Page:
Women And Exercise: What Almost Everyone Gets Wrong About Being More Productive


I read this post from the wonderful Scott Dinsmore a few weeks ago, and it’s been simmering in my brain ever since. Maybe it’s the fact that spring is coming or the brouhaha over women’s contraception in the news, but I just keep coming back to the idea that when it comes to exercise advice, everyone’s got it almost right. Almost, but not quite.

First off, I have deep respect for Scott Dinsmore and his dedication to waking the world up to the chance to live a passionate life. He’s a genuine guy who’s gone after an unconventional life and made connections with amazing people. Without a doubt, he’s an inspiration.

All of the content in this post that proclaims that exercise is it when it comes to living a powerful existence — totally true. His tips for making the change to a more active lifestyle — right on.

Except . . .

What if you don’t want to be more productive?

In this day and age of faster microprocessors, life hacks and instant fame, I know I’m putting myself in the crosshairs for even suggesting this, but here I am. I want something more from exercise than increased productivity. I want to come home to myself.

We’ve all lived in a performance world since we were small, and it’s done some serious damage. We’ve felt the fear of not measuring up in school, in sports, in looks, in job achievement. As adults, it’s there every day as we try to be good parents, partners, friends, co-workers, employees, bosses, children, and citizens. Everywhere we turn, we find the question, “How am I measuring up?” Even if it’s not spoken, that nagging fear, that threshold of shame is so close.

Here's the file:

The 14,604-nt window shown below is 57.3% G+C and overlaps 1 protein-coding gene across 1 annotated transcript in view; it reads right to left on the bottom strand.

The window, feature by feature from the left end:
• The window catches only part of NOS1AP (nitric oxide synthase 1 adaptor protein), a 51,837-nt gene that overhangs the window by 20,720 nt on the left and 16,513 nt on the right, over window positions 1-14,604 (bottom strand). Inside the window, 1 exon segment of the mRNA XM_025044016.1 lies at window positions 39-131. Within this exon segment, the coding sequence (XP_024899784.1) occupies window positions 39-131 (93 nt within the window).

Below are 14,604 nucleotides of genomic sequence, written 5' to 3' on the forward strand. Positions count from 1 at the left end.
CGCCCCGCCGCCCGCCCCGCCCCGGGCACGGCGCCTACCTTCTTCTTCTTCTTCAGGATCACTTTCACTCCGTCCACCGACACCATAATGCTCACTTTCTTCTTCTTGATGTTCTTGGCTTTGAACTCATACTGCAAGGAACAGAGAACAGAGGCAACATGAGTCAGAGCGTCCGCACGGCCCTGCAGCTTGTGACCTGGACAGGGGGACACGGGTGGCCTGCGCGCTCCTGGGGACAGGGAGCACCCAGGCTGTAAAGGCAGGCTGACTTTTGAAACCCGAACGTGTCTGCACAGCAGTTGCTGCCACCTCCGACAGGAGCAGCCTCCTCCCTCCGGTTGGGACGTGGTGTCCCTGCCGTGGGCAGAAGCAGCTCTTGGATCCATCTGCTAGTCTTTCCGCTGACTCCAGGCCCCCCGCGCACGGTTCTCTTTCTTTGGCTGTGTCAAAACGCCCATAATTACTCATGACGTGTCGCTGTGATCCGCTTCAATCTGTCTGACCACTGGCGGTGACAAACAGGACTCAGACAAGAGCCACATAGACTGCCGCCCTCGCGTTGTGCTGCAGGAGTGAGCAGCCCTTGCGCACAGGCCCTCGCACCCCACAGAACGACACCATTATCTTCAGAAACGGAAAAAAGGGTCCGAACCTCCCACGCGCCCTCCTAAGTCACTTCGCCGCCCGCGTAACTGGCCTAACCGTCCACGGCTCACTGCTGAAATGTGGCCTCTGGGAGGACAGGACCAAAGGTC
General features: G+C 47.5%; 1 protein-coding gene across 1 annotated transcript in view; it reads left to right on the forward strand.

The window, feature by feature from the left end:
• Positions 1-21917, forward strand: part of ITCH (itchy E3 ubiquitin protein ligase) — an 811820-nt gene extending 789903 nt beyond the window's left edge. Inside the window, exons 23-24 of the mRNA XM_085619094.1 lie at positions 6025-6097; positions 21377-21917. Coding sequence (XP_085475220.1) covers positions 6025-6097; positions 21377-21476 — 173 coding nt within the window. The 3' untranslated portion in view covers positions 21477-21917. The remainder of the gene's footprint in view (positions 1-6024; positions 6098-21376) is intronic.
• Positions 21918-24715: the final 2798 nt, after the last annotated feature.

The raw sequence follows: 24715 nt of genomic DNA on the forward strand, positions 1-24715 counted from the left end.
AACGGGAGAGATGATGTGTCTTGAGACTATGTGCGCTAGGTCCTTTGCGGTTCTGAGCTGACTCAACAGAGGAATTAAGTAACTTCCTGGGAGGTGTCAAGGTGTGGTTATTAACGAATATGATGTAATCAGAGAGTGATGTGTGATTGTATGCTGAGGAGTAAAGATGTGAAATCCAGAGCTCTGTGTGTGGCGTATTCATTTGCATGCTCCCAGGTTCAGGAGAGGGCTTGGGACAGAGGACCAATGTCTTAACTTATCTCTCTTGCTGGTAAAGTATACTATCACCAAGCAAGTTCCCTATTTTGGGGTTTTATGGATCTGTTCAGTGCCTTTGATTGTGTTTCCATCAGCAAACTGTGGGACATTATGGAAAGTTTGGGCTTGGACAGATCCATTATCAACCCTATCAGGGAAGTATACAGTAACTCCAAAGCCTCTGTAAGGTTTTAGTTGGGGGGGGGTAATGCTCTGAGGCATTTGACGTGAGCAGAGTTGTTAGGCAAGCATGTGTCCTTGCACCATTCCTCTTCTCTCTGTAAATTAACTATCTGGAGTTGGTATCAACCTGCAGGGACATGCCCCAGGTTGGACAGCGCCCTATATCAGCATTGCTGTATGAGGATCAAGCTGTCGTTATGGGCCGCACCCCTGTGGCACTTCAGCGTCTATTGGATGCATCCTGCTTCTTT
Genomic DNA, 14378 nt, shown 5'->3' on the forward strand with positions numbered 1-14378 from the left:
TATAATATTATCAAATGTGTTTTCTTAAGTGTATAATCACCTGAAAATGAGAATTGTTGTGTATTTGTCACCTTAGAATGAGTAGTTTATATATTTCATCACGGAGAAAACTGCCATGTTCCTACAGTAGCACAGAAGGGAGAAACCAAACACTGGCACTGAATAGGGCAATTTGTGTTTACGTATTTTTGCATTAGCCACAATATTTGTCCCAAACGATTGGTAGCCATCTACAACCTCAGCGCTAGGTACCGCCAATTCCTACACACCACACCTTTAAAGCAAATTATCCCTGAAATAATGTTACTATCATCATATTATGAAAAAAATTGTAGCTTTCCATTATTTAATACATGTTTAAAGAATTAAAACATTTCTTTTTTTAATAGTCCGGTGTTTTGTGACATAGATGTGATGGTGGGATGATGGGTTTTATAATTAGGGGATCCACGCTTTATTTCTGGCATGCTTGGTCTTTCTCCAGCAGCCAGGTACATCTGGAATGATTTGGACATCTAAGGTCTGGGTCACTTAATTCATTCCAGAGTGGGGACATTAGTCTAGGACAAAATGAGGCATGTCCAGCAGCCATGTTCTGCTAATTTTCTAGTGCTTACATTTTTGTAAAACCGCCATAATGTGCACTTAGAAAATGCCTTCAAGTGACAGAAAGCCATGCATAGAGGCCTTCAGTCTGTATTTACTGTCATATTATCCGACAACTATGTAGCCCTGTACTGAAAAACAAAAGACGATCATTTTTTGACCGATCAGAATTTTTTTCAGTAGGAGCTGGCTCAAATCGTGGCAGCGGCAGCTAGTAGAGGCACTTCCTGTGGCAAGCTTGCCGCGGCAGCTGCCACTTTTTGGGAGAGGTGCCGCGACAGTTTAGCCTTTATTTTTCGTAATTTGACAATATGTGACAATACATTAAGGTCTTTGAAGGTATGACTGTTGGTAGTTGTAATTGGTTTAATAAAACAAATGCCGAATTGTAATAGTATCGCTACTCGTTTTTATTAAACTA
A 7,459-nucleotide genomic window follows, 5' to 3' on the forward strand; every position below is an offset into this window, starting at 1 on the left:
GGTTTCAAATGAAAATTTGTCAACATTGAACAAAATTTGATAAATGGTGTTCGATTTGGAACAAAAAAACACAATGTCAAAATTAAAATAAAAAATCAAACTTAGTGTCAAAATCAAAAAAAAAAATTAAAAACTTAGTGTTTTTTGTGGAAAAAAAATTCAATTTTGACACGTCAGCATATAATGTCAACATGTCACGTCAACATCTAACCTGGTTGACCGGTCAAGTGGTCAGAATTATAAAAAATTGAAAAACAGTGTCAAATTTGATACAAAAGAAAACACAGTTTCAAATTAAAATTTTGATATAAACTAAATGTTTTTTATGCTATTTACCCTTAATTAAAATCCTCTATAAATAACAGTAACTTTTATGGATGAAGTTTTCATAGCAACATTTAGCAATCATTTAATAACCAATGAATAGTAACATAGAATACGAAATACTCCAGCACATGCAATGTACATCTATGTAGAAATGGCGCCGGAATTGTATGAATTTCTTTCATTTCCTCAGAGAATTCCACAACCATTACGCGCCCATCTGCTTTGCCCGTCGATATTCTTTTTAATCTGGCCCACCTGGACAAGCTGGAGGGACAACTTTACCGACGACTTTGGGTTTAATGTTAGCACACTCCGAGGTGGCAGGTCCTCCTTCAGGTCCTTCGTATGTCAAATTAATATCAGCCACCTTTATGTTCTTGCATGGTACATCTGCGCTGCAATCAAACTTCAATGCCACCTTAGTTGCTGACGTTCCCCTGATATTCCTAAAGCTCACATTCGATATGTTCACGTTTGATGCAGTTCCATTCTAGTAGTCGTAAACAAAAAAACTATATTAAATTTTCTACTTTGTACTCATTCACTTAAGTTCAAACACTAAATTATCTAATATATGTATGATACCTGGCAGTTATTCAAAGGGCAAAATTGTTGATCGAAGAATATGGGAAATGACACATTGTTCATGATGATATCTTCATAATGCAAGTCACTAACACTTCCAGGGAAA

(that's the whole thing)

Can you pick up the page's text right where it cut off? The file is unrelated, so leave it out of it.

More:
Women know what I’m talkin’ about. Moms especially. From the time our eyes open until they close at night, it’s all hurry, rush, push and hustle. There’s always more to be done, and faster. We’re up to our armpits in productivity, baby. I’m proposing we need an antidote, not an increased dose of the problem.

Where is our refuge from our mass of anxiety? Where can we find a gentle, safe place where we can summon our power without wondering about our worth?

We all need a space to call our own, outside of expectations and judgement. And I am bound and determined to reclaim exercise for that very purpose. It can serve us best when used as a haven rather than a tool.

I lost almost 20 pounds in last year, and that was extremely empowering. Back then, exercise was a means to an end for me, and I made it work for a while. I got past my fear of being slow and clutzy. I went from a non-athlete to exercise regularly. The formula worked. The readout on the scale hit the target. Champagne! Fireworks!

And then I really, truly didn’t know what to do with myself. Whaddya do after Mission Accomplished?

Since I have an oh-so easily distracted chipmunk brain, it would have been easy to look around for the next shiny thing to grab my attention. But I was hooked. Hooked on the power in my body.  Craving the natural buzz I got from being in motion. Loving the space I made when I could go, go . . .

In my running shoes or on my bike, I was away from the judging, fearful part of my brain. I found peace and relief within myself. It was all about feeling good.

I can hardly believe it myself, but I’m here to offer you a scandalous possibility. Exercise doesn’t have to be a painful path to some better, thinner, faster, stronger you. Forget the scale, the the speed, the reps, the distance covered.

The real salvation is simply in doing any sort of exercise, just for the joy of being in your own skin.

Forget the “expert” advice. Take ten minutes. Come on home to you.

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